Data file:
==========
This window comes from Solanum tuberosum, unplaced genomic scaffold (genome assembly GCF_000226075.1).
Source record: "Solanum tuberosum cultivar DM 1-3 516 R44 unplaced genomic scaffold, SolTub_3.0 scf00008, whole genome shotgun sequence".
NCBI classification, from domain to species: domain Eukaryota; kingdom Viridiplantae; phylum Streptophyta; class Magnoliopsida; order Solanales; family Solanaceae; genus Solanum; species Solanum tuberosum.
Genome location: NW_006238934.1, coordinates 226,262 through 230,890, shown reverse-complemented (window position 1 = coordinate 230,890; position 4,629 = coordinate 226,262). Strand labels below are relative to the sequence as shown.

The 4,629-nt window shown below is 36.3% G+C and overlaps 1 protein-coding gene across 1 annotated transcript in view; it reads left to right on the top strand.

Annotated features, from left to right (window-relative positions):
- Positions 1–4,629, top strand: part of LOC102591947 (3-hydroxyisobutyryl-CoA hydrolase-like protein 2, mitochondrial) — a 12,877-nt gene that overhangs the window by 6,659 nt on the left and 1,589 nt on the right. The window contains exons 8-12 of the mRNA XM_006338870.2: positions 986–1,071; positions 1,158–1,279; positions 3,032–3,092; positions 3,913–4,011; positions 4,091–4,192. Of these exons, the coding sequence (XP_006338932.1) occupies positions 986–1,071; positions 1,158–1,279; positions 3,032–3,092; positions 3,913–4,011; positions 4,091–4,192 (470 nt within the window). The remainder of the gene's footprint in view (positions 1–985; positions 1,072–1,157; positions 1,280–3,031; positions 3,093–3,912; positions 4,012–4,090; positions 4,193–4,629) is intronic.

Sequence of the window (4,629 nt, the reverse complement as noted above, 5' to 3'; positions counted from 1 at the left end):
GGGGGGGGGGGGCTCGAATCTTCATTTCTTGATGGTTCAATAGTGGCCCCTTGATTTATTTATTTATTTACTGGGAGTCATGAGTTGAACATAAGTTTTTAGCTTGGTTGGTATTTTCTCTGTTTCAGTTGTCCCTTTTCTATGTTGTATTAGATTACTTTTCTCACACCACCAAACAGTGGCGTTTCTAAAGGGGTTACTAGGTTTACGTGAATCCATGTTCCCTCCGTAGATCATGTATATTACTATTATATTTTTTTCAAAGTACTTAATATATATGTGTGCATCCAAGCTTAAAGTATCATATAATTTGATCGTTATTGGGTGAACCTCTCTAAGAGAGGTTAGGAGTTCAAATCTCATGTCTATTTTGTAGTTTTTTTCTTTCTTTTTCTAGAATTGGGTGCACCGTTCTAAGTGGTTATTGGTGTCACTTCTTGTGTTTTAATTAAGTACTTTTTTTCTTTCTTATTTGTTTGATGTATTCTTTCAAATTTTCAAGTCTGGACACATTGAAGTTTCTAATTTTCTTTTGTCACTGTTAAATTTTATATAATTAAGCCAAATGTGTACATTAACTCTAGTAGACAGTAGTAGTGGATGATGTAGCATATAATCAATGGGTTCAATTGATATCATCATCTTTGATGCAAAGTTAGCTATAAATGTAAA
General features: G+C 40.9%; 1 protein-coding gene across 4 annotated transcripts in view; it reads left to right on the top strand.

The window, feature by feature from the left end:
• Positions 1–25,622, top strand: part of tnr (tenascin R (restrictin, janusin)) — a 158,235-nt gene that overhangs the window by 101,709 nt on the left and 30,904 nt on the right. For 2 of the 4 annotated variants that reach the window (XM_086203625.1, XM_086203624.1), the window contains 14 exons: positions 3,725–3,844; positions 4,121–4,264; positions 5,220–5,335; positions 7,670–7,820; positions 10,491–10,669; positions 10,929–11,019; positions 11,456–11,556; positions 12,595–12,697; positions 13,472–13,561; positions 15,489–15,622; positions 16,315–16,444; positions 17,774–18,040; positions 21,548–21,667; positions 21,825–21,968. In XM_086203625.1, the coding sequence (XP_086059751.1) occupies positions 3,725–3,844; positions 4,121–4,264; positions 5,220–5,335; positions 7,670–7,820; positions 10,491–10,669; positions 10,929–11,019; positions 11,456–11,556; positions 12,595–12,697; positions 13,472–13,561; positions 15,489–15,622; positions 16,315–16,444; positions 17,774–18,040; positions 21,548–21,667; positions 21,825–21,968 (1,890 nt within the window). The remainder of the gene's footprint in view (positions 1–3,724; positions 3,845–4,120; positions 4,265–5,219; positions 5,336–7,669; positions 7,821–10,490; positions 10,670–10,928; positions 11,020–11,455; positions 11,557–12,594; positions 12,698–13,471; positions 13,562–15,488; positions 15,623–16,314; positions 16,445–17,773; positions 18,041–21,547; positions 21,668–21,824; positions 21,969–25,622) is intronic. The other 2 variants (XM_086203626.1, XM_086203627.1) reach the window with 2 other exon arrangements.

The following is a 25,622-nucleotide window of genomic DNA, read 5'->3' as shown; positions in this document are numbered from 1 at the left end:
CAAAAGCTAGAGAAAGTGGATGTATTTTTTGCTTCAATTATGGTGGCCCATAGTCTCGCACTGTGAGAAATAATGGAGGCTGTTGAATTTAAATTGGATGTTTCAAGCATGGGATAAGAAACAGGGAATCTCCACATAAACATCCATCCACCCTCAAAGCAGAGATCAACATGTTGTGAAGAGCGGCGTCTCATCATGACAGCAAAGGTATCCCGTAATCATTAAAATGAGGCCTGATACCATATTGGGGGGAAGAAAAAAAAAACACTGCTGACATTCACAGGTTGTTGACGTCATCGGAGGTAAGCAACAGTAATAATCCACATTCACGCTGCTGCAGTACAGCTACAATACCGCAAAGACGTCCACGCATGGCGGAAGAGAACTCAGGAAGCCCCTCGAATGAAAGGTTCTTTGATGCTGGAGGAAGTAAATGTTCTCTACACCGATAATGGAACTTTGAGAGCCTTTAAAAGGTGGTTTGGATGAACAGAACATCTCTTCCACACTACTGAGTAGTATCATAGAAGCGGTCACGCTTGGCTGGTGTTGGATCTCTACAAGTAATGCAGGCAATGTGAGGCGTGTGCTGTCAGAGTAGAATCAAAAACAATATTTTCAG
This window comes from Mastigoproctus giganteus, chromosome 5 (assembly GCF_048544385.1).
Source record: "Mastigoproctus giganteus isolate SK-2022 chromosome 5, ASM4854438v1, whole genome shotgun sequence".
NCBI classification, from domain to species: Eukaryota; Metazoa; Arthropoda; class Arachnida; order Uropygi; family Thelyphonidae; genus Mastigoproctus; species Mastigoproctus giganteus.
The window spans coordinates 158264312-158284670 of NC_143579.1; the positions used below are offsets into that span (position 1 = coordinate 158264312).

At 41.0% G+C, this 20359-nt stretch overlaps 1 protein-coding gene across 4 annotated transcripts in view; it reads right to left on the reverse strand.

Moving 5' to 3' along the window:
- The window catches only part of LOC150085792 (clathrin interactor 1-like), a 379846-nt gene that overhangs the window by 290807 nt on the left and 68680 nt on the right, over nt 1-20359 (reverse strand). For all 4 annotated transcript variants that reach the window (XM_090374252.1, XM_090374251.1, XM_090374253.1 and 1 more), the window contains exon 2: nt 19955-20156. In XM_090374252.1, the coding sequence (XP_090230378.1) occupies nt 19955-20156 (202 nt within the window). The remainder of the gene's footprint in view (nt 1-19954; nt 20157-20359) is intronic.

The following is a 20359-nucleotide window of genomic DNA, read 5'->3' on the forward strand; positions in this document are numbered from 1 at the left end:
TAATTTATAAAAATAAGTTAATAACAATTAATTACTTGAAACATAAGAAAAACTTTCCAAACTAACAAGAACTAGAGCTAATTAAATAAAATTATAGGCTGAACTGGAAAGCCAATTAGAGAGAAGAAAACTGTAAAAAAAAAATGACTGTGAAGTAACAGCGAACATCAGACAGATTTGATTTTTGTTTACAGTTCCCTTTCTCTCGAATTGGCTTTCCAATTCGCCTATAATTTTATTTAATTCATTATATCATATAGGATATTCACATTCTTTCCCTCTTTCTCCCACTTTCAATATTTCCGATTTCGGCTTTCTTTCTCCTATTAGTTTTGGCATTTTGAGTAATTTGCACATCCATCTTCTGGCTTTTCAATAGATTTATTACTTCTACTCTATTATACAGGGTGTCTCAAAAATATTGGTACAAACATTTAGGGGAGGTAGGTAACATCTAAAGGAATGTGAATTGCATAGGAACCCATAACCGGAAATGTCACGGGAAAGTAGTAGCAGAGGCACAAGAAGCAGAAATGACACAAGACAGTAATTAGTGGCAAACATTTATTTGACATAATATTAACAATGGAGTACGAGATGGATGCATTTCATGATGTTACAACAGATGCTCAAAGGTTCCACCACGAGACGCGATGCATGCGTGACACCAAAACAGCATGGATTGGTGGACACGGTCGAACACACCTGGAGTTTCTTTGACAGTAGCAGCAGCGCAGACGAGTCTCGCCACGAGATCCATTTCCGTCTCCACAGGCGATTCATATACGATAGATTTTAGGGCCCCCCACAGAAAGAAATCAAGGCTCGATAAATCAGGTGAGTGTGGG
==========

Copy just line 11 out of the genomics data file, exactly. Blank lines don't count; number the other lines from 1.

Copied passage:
The window, feature by feature from the left end: